If, like me, you have a well curated stash of leftover sock yarn it is only a matter of time before you find yourself contemplating it with a slightly overwhelmed expression and a distinct lack of storage space. There are, after all, only so many sock yarn blankets one can have on the needles at any one time.
If you haven't already tried it, may I suggest working with two strands of sock yarn held together - as the ultimate stashbuster.
Holding two strands together generally gives a weight of yarn somewhere between a DK and aran weight - I usually get a gauge of around 20st to 4" - making it comparable toa worsted weight, although obviously this does depend on the relative thicknesses of your chosen 4ply yarns. Working on a 4.5mm needle the two strands of yarn combine to give a pleasing bounce and loft to the fabric and the ability to play with colour and introduce gradual ombre-style effects is an added bonus. Pairing a super bright skein with a more sombre one might also be a good way to tone down some of the more exuberant skeins that we all have hiding in our stash.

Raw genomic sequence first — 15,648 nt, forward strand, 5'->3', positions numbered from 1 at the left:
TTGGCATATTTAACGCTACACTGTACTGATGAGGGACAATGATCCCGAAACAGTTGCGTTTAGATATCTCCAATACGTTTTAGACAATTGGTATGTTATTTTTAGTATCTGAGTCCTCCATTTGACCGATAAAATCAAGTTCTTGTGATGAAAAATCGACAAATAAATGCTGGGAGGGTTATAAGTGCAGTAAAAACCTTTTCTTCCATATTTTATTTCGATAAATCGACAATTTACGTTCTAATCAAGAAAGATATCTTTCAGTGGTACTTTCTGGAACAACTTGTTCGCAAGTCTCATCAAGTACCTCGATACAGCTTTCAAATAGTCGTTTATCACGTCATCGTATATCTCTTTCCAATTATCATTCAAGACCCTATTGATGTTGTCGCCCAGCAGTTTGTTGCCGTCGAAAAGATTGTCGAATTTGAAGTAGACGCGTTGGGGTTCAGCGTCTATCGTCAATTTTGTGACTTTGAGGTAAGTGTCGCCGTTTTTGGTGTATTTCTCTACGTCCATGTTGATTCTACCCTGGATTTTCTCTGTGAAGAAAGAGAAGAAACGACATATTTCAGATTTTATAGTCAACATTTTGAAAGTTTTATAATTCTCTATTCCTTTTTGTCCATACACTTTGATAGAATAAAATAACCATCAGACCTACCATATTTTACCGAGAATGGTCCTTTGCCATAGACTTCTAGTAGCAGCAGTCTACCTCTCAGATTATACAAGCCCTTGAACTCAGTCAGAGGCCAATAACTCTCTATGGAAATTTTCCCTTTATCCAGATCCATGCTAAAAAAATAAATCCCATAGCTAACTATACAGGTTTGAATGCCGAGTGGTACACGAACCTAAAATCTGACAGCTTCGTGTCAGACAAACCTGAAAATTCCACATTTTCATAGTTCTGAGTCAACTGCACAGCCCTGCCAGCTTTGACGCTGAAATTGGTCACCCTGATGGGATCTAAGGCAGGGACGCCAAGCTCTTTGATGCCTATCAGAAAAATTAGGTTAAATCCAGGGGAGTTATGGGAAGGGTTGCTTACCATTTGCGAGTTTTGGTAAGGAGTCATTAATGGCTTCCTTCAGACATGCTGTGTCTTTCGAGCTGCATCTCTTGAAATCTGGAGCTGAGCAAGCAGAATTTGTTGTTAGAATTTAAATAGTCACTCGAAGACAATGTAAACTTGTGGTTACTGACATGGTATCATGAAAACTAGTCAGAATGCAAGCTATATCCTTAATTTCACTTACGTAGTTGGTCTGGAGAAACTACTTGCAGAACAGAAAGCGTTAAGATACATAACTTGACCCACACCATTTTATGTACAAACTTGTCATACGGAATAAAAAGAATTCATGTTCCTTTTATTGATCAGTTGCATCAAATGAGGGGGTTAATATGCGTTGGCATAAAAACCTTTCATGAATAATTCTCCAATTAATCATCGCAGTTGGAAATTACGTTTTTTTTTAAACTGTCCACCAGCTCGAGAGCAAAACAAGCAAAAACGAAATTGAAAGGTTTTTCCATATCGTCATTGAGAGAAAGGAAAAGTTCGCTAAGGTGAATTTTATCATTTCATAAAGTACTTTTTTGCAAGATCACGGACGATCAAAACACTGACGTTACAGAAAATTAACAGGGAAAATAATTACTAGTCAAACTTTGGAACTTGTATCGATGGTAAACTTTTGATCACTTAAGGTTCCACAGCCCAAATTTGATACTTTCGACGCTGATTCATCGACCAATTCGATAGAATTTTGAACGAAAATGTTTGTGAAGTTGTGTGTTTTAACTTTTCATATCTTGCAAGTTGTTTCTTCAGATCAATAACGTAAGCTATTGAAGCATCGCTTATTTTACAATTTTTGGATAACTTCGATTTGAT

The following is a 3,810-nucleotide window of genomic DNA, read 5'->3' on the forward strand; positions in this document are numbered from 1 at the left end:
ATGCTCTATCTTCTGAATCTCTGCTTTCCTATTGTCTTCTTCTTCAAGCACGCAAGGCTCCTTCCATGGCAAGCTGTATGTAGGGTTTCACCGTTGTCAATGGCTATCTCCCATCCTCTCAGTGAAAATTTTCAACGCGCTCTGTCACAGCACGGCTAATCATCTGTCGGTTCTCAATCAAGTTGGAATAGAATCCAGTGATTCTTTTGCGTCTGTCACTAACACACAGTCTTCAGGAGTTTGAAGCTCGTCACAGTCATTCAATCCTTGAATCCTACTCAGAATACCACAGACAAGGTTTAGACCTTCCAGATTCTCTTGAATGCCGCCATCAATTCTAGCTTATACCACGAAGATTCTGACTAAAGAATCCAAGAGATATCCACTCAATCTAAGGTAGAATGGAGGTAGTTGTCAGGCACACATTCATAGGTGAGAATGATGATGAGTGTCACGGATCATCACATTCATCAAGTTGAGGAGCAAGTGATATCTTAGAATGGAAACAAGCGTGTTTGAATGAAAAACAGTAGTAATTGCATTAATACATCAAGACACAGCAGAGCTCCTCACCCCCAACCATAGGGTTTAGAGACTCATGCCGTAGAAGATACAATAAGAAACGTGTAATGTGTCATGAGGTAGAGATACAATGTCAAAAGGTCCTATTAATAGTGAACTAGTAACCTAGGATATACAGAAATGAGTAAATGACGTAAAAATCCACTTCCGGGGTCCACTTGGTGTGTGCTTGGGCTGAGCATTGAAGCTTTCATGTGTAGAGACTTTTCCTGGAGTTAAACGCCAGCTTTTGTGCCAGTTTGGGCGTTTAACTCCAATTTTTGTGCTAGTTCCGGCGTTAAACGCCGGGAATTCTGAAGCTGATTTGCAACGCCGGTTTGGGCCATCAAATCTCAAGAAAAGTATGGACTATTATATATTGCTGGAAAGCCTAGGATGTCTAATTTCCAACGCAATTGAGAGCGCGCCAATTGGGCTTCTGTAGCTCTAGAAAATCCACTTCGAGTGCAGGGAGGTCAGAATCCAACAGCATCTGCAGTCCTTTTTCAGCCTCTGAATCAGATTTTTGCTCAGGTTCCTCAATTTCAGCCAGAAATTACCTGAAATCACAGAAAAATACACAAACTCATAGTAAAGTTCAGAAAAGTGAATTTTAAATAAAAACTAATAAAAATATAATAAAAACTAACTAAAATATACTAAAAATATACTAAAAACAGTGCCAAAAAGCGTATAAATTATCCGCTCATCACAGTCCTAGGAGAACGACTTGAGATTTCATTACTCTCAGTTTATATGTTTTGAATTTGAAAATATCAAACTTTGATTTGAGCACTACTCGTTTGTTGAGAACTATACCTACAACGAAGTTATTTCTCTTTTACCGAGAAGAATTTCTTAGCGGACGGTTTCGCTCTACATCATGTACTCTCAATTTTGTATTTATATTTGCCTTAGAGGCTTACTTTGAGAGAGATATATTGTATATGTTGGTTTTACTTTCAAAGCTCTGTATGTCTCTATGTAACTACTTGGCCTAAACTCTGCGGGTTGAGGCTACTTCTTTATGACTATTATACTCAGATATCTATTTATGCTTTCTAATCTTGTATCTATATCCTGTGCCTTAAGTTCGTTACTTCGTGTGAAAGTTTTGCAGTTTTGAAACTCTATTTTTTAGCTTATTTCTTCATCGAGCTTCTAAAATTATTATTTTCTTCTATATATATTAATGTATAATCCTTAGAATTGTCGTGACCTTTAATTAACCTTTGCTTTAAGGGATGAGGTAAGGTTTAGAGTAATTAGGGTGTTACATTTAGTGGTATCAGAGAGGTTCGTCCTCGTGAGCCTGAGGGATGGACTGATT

For those of us with a well endowed stash of leftover sock yarn, an added highlight is that this type of project really does eat up yarn. Making a worsted weight baby sweater - here I used the Assisted Hatching sweater pattern by Elizabeth Ditchburn Dew - which used up practically all of a 400m (100g) skein of 4ply Zitron Trekking XL. Obviously you do have to take a little bit of time at the beginning of the project to wind 2 equal sized balls of yarn, and some people find that they get better results if they wind these two strands together into a single, larger ball from which to work. But this is a simple job that just needs a pair of kitchen scales and a bit of company from Netflix.
The possibilities of this type of yarn combining are endless, and I often find myself dreaming about an ombre style blanket - baby sized or bigger - starting with the lighter shades of yarn from my sock stash and progressing towards the darker ones. Maybe one day...I might just need a bit more sock yarn first though.